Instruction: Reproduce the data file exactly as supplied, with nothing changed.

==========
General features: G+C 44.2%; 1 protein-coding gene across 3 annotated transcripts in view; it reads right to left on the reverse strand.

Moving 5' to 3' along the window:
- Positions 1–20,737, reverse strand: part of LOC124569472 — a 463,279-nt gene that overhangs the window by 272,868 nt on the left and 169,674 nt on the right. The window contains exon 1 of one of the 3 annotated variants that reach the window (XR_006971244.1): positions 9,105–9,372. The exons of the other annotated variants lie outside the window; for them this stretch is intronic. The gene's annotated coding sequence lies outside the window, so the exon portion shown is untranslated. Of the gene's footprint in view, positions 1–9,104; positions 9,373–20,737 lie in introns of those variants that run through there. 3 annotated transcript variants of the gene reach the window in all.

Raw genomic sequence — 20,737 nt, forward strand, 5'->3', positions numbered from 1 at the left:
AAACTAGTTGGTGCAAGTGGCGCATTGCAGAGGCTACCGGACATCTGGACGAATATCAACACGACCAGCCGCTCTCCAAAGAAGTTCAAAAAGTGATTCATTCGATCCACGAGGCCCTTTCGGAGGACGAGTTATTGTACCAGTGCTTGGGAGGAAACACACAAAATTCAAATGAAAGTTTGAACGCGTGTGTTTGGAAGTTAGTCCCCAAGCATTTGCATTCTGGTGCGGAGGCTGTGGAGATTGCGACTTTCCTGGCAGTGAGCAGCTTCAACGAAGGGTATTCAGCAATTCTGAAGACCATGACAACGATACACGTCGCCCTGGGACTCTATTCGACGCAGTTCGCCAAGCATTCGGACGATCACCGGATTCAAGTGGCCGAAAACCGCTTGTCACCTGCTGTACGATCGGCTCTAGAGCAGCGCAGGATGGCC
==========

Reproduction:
General features: G+C 44.2%; 1 protein-coding gene across 3 annotated transcripts in view; it reads right to left on the reverse strand.

Moving 5' to 3' along the window:
- Positions 1–20,737, reverse strand: part of LOC124569472 — a 463,279-nt gene that overhangs the window by 272,868 nt on the left and 169,674 nt on the right. The window contains exon 1 of one of the 3 annotated variants that reach the window (XR_006971244.1): positions 9,105–9,372. The exons of the other annotated variants lie outside the window; for them this stretch is intronic. The gene's annotated coding sequence lies outside the window, so the exon portion shown is untranslated. Of the gene's footprint in view, positions 1–9,104; positions 9,373–20,737 lie in introns of those variants that run through there. 3 annotated transcript variants of the gene reach the window in all.

Raw genomic sequence — 20,737 nt, forward strand, 5'->3', positions numbered from 1 at the left:
AAACTAGTTGGTGCAAGTGGCGCATTGCAGAGGCTACCGGACATCTGGACGAATATCAACACGACCAGCCGCTCTCCAAAGAAGTTCAAAAAGTGATTCATTCGATCCACGAGGCCCTTTCGGAGGACGAGTTATTGTACCAGTGCTTGGGAGGAAACACACAAAATTCAAATGAAAGTTTGAACGCGTGTGTTTGGAAGTTAGTCCCCAAGCATTTGCATTCTGGTGCGGAGGCTGTGGAGATTGCGACTTTCCTGGCAGTGAGCAGCTTCAACGAAGGGTATTCAGCAATTCTGAAGACCATGACAACGATACACGTCGCCCTGGGACTCTATTCGACGCAGTTCGCCAAGCATTCGGACGATCACCGGATTCAAGTGGCCGAAAACCGCTTGTCACCTGCTGTACGATCGGCTCTAGAGCAGCGCAGGATGGCC